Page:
Friday, June 01, 2018

What is Contemplative Writing, Again?

Recently I had an experience in an online class where I found myself going off in a way different direction, while writing, than I expected. Actually, I didn't know what to expect, and I ran into a trigger - a memory which carries trauma associated with it. I made the decision to *not* write about that, and came up with this piece. The prompt was "What are birds saying?"

It helped *me* clarify some things about how contemplative writing relates to formal contemplative practices. So here, for your exploration, is the piece as I wrote it, with very little alteration.

What are the birds saying when? Immediately my mind scatters in many directions. I could write part of this memoir or that project. I could use this time to write about writing. But can I just be here, in my weekly air conditioned second floor home office, with a huge fan blowing semi-cool air around the room?             
There are no birds in here.            

Oh. Fuck.             
That thought triggered an intense place. “There are no birds in here” = pet birds = cockatiel = the one that died (was it named Baby?) not long before my dad did. My parents cried as I held the cold bird in my hand and bawled, but they weren’t crying about me or the bird, they were crying because they had just gotten word there was nothing more the doctors could do for his Hodgkin’s Disease.             

Phew. I have written that story before, recently. I choose to not go there now. It is not needed and just because it appeared does not mean I am destined to write it now, or that it is necessary or right.             

So, contemplative writing isn’t just free association. There is choice involved, conscious choice. I can direct it, protect myself in healthy ways. I can’t follow all the possible paths in my mind anyway, that’s impossible. A prompt can be like an inspiration bomb that slams and spatters and triggers choice paralysis. Lots of people respond to prompts this way – go in every direction, any direction. Sometimes that’s what is needed and what is possible – to witness the mind like an extension of meditation.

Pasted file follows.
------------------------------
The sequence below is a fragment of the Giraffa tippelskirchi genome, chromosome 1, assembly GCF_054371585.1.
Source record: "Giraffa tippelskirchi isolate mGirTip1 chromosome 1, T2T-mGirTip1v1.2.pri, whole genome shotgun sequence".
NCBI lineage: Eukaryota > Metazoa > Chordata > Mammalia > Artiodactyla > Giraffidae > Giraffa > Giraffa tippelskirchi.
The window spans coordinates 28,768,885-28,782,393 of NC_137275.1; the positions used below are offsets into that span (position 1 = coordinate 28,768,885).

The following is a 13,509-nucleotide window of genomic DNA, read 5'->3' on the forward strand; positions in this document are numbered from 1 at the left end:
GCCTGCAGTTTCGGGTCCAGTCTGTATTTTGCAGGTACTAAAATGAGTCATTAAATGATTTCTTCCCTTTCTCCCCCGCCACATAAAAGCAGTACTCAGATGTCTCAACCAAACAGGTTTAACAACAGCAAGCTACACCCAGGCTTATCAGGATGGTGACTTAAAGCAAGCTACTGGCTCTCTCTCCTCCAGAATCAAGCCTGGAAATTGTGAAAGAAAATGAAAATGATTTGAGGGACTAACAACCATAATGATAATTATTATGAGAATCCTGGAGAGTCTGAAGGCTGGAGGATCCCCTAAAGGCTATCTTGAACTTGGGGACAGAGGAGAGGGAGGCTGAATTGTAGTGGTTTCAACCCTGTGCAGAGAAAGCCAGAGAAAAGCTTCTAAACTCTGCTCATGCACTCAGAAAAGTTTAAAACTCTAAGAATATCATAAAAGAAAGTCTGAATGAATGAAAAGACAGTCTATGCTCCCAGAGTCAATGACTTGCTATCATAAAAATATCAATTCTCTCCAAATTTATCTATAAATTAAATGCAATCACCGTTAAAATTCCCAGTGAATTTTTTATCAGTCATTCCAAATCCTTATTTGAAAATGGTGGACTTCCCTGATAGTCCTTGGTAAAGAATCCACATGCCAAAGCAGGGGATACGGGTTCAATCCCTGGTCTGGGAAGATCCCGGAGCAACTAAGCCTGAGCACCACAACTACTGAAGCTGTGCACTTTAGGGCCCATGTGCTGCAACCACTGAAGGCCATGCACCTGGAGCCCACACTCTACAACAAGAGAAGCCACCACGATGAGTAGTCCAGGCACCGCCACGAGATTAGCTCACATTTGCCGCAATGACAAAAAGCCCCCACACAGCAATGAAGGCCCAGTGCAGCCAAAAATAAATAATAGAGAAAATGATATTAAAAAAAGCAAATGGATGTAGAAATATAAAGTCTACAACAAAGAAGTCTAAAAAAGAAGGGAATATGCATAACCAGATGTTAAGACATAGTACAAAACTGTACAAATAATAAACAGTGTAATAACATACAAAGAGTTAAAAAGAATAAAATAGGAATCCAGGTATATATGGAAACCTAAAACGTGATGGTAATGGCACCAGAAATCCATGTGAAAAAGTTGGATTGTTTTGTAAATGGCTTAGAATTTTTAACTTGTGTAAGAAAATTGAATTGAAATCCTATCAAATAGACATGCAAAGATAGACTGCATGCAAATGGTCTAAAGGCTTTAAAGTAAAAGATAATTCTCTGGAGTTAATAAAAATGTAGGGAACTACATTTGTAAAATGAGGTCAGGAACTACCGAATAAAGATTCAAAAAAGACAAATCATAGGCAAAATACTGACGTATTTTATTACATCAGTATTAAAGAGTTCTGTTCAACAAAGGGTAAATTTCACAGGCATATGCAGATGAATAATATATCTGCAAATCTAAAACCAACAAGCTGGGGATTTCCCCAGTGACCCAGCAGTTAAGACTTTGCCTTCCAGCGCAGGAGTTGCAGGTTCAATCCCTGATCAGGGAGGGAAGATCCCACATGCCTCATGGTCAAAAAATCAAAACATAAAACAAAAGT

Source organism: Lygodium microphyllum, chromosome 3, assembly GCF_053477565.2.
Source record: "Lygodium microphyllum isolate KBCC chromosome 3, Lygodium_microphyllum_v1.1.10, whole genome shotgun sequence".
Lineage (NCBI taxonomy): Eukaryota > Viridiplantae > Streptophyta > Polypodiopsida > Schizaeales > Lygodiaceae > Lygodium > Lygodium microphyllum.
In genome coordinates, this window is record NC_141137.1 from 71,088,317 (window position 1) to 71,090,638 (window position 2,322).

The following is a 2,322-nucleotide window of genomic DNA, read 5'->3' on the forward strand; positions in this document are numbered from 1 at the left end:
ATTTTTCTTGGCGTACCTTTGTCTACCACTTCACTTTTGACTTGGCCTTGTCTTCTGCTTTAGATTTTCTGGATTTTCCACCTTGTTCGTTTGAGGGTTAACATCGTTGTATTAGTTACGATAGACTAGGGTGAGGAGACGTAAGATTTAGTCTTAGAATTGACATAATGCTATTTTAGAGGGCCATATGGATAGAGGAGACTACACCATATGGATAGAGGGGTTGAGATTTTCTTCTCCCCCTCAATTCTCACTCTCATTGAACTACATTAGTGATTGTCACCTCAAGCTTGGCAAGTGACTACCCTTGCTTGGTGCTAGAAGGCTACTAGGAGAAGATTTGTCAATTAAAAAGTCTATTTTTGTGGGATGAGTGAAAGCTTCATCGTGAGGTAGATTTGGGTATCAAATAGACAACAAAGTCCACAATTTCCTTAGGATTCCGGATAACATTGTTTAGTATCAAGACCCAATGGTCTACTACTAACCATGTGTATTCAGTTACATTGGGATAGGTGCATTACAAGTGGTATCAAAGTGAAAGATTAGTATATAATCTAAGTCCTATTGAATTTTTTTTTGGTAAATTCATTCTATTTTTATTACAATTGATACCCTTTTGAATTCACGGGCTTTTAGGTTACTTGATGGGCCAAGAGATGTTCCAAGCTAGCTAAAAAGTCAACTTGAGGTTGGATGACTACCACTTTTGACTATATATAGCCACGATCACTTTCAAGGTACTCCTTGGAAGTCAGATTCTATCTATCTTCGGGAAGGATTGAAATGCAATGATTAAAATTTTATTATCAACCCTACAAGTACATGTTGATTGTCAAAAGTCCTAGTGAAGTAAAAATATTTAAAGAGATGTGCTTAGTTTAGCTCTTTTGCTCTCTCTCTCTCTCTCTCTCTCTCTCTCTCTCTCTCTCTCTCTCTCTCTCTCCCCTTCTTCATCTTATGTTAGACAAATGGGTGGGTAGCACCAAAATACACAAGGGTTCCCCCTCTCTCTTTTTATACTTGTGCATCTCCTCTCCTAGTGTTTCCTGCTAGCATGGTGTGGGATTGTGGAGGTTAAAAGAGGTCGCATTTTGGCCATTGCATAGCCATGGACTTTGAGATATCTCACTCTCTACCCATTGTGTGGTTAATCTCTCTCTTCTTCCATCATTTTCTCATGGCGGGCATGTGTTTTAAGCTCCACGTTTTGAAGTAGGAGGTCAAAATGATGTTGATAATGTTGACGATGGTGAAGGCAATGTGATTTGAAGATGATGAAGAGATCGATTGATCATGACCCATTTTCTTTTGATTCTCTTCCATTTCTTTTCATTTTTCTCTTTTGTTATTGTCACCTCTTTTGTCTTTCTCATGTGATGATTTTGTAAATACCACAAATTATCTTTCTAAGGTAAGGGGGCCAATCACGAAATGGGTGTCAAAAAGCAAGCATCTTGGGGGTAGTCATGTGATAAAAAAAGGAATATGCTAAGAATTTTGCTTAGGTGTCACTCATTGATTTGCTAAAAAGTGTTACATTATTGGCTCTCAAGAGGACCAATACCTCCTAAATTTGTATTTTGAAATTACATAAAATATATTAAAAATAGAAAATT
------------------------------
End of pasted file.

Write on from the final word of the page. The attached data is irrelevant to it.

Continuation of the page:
But over time, we wind up training the mind to be able to follow one direction much deeper. So when I do choose – now choosing to write about writing, for instance – I can stay on the track, even when self-doubt attacks or erroneous associations occur or distraction manifests. Not a tight sticking to topics – still loose enough to explore – but not a disparate dispersal into the ether without trace. 

This is what contemplation is – focused directing of the mind. Sometimes it is freer – a wide-open investigation of a question– sometimes more specific – imagining people as experiencing freedom from suffering. It’s a spectrum that manifests differently for different mind at different times. 

But all contemplation requires a baseline mindfulness for stability, and compassion in order to accept whatever arises in the mind.  

When Sakyong Mapham gives complete contemplation instruction, he points to this whole spectrum through specific steps. First we let the mind free associate, then return more tightly to the passage or question, finally letting go of intellectual insight, and getting into investing the bodily experience. We do these same things in contemplative writing with the prompt, even if not in that specific structure. 

Contemplative compassion practices start with the self and move outwards, which is often the case in contemplative writing practice, both in an individual piece of writing as well as our overall path. 

I now know that that first cockatiel, who died when I was 12, had this to say this evening – “You don’t have to write about the just because I arose. There’s no obligation. None at all.” Though I have been teaching that for a long time, this kind of choice involved in contemplative writing and directing the mind is in itself a lesson I didn’t know was ready to teach, and learn more deeply.  

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